Italy's Meloni takes issue with ECB, euro zone's bailout fund © Reuters. Italy’s Prime Minister Giorgia Meloni gestures during her end-of-year news conference in Rome, Italy, December 29, 2022. REUTERS/Guglielmo Mangiapane

By Gavin Jones and Angelo Amante

ROME (Reuters) – Italian Prime Minister Giorgia Meloni took aim at the EU’s financial institutions on Thursday, telling the European Central Bank (ECB) to be more careful in the way it communicates and saying the euro zone’s bailout fund serves no useful purpose.

During a three-hour, end-year news conference Meloni said the ECB should avoid making “choices that make things worse” for the bloc’s economy, adding her voice to criticism leveled at the bank this month by some of her top ministers.

At its last meeting the ECB raised its benchmark interest rate by 50 basis points as widely expected, but also signaled that more hikes would follow in the coming months, triggering a sell-off of Italian government bonds.

“It would be useful if the ECB handled its communication well … because otherwise it risks generating not panic but fluctuations on the market that nullify the efforts that governments are making,” Meloni said.

Turning to the euro zone’s bailout fund, Meloni gave no indication on whether Italy would ratify a treaty revamping the so-called European Stability Mechanism (ESM), and said she believed nobody would ever use the fund in its present form.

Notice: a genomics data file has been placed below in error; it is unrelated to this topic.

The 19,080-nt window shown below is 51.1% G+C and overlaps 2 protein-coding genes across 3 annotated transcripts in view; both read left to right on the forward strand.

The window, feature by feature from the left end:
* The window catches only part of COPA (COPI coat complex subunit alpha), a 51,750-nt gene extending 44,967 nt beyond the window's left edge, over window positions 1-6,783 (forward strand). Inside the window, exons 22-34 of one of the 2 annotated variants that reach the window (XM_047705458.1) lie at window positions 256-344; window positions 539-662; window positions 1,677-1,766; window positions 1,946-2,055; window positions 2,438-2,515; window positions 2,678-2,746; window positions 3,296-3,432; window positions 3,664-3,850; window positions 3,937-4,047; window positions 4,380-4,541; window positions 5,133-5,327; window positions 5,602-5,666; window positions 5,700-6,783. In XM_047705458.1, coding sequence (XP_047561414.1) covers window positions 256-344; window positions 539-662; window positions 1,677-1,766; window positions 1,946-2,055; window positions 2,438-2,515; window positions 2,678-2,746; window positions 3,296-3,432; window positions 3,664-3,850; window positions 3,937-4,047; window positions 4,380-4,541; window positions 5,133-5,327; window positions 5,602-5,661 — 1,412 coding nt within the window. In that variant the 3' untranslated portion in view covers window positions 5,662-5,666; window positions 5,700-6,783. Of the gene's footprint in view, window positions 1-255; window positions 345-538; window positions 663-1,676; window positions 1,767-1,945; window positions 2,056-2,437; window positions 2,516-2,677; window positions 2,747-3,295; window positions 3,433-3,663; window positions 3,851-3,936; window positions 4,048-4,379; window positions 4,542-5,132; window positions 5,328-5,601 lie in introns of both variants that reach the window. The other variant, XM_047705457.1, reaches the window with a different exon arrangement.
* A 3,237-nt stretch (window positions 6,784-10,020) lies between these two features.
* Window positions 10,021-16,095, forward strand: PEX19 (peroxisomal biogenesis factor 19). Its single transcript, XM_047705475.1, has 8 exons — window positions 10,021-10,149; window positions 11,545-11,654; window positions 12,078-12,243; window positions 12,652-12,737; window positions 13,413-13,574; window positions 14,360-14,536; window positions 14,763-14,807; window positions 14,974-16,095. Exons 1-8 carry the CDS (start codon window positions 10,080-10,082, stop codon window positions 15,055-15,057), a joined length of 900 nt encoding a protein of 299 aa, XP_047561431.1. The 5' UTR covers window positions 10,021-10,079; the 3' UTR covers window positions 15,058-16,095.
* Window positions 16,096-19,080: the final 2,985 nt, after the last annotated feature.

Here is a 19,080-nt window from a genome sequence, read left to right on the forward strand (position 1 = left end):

Italy is the only euro zone country that is dragging its feet over the ESM reform, which would give the institution the task of providing a backstop to deal with failing banks in the context of the Banking Union.

It would also make sovereign debt restructuring in the euro zone more straightforward.

“I fear the fund will never be used,” Meloni said, because the conditions are “too stringent” and any country applying for an ESM loan would see a rise in its bond yields and “a series of disadvantageous things.”

Meloni, who took office in October at the head of a right-wing coalition, said that “rather than ratifying the reform” she wanted to meet the director of the ESM to see if it was possible to put the fund to a different use.

Meloni, leader of the hard-right Brothers of Italy party, was strongly against the ratification of the reformed treaty when she was in opposition.

Without going into detail, she said she envisaged the ESM as “something different, something vaguely usable, with different and less conditionality … and objectives that are more focused on our priorities.”


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